During pretransplant work-up, the patient underwent voiding cystourethrogram, which demonstrated a normal urethra and a small atrophic urinary bladder with smooth walls (maximum bladder volume of 27 mL, pressure of 155-177 cm H2O) with grade 1 vesicoureteric reflux. Bladder augmentation was considered but ultimately not performed because the urinary bladder was not neurogenic; we believed that its maximum volume would grow with time after renal function was restored.
The kidney donor was the brother of the patient, a healthy 21-year-old male. After the above-men-tioned preparations, kidney transplant was per-formed. The right kidney of the donor was retrieved laparo-scopically. During the procedure, the renal vein and artery of the graft were anastomosed to the right external iliac vein and artery, respectively, and the ureter was anastomosed to the native ureter end to side, due to the small size of the urinary bladder. There were no complications during surgery.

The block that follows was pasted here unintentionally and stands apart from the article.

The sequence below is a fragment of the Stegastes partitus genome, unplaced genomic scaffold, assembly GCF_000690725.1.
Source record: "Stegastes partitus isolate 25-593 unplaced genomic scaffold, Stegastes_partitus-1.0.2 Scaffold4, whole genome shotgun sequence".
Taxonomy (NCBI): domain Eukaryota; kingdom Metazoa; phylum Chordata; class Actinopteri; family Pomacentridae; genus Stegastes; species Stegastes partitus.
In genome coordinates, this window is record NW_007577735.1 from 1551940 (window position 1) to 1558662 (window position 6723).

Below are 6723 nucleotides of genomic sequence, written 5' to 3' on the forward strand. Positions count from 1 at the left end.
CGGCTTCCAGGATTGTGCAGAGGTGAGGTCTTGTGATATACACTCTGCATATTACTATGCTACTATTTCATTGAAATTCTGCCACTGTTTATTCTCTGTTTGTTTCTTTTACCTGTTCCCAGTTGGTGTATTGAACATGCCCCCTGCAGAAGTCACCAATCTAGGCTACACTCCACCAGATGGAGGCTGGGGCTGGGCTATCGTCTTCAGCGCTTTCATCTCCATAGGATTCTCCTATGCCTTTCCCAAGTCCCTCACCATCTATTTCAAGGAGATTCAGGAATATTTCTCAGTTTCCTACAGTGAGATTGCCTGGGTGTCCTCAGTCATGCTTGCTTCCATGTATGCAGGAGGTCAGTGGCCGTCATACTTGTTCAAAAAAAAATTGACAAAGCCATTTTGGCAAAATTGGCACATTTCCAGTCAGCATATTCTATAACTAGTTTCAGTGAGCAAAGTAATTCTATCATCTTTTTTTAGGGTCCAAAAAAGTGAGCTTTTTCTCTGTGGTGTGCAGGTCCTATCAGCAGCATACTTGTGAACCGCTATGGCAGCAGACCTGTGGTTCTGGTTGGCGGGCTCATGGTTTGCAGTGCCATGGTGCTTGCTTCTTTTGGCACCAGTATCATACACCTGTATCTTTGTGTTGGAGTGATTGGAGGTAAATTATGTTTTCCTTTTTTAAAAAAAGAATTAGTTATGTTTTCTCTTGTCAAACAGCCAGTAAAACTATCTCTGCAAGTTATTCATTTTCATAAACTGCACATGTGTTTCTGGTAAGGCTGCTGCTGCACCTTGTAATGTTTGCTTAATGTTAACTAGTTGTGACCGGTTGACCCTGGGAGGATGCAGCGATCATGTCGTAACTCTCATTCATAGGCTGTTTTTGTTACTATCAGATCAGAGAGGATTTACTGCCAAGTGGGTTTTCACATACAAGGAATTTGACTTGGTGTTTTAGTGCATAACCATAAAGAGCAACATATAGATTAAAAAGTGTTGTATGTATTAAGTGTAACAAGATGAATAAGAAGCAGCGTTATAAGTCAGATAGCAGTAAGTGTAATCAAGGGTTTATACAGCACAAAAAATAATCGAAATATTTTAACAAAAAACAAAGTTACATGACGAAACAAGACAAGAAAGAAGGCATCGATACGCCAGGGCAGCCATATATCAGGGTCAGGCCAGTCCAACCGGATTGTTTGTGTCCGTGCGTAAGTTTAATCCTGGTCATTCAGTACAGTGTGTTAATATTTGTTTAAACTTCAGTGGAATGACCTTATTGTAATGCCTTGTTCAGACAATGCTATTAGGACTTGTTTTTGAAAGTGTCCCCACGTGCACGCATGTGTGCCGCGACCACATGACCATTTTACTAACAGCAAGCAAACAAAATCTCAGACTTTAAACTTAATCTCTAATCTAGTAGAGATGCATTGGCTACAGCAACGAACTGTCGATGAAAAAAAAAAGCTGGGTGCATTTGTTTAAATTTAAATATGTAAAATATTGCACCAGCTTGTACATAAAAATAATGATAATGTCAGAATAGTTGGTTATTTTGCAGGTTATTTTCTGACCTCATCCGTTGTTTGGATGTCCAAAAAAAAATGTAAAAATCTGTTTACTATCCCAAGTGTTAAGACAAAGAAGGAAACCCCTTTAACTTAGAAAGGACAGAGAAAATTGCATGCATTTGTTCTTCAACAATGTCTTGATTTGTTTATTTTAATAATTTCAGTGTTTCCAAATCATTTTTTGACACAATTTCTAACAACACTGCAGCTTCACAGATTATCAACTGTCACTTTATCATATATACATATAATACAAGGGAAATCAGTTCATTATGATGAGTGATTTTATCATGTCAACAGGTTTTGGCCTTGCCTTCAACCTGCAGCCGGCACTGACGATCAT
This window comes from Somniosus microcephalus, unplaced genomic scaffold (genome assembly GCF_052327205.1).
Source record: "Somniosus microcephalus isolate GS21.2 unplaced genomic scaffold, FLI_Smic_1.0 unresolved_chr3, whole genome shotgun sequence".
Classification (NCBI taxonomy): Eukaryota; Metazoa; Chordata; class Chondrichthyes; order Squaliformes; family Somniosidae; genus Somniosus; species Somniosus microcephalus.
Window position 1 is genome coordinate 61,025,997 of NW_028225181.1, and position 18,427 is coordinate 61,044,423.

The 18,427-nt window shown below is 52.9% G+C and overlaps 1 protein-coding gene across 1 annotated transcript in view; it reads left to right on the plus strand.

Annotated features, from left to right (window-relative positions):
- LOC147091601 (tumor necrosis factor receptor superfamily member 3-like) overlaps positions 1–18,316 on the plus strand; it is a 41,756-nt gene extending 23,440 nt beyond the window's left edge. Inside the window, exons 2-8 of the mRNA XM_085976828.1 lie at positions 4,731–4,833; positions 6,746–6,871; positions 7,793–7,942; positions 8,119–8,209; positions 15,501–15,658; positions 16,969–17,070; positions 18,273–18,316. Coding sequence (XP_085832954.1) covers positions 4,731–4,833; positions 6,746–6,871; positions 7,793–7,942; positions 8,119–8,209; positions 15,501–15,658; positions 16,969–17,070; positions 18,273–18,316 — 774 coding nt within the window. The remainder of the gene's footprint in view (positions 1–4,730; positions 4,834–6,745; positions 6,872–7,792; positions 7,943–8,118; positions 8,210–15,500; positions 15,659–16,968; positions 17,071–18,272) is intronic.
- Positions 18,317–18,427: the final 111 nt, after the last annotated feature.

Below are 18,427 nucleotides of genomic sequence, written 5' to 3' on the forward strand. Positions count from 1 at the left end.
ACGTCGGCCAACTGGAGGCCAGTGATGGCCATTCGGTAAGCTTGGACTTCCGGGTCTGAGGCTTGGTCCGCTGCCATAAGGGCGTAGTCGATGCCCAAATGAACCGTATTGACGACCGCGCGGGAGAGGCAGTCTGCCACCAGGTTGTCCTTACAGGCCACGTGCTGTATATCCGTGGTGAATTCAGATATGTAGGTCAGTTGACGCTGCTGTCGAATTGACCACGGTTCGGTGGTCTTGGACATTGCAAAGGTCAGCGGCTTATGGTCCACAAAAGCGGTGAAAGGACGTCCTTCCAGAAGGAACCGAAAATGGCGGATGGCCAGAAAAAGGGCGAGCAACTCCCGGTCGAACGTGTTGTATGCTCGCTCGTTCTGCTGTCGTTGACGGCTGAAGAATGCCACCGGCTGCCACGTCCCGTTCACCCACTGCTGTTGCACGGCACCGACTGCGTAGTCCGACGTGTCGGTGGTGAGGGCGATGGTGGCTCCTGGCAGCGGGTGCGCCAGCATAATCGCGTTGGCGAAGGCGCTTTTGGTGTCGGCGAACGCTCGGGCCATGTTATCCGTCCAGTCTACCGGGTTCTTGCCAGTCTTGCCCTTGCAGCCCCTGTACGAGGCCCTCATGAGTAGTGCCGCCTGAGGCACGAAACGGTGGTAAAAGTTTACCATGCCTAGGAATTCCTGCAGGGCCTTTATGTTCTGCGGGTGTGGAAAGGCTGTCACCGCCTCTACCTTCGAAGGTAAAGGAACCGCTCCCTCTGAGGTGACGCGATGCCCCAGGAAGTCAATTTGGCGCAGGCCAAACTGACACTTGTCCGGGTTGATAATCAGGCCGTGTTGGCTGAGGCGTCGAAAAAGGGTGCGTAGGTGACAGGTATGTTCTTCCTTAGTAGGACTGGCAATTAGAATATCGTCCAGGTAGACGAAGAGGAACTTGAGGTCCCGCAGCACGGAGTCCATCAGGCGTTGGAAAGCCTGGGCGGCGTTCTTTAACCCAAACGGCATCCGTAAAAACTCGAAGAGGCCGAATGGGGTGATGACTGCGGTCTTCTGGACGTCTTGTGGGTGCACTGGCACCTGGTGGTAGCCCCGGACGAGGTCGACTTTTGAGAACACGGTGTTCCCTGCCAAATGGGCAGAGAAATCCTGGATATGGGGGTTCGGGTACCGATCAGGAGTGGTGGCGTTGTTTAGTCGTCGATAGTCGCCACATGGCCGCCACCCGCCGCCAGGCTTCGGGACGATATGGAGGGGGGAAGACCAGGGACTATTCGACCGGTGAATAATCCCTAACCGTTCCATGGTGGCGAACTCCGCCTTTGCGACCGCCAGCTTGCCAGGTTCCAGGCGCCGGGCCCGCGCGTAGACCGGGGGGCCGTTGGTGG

After surgery, creatinine declined rapidly. The patient began treatment with standard immunosup-pressive therapy. Duplex ultrasonography of the graft showed good blood flow. The patient experienced an episode of urinary tract infection with growth of Pseudomonas aeruginosa in a urine culture and was treated antibiotically with resolution of the infection.
Renal transplant is the treatment of choice for ESRD; however, it is often complicated by donor and recipient factors, which can cause technical challenges before, during, and after surgery. This case of kidney transplant was complicated by difficult venous access and anomalous IVC anatomy.
The patient, who had undergone previous kidney transplant, had a high titer of donor-specific antibody; therefore, he required desensitization before surgery, which was achieved by the standard protocol of plasmapheresis, IVIg, and rituximab.2
To achieve central venous access for plasma-pheresis, IVIg, and dialysis before surgery, the patient underwent transhepatic insertion of a central venous catheter. This procedure was first reported by Crummy and associates in 1989.3 Case reports and series of this procedure have since been published, and it is considered a salvage procedure for patients with no other possible central venous access.4-6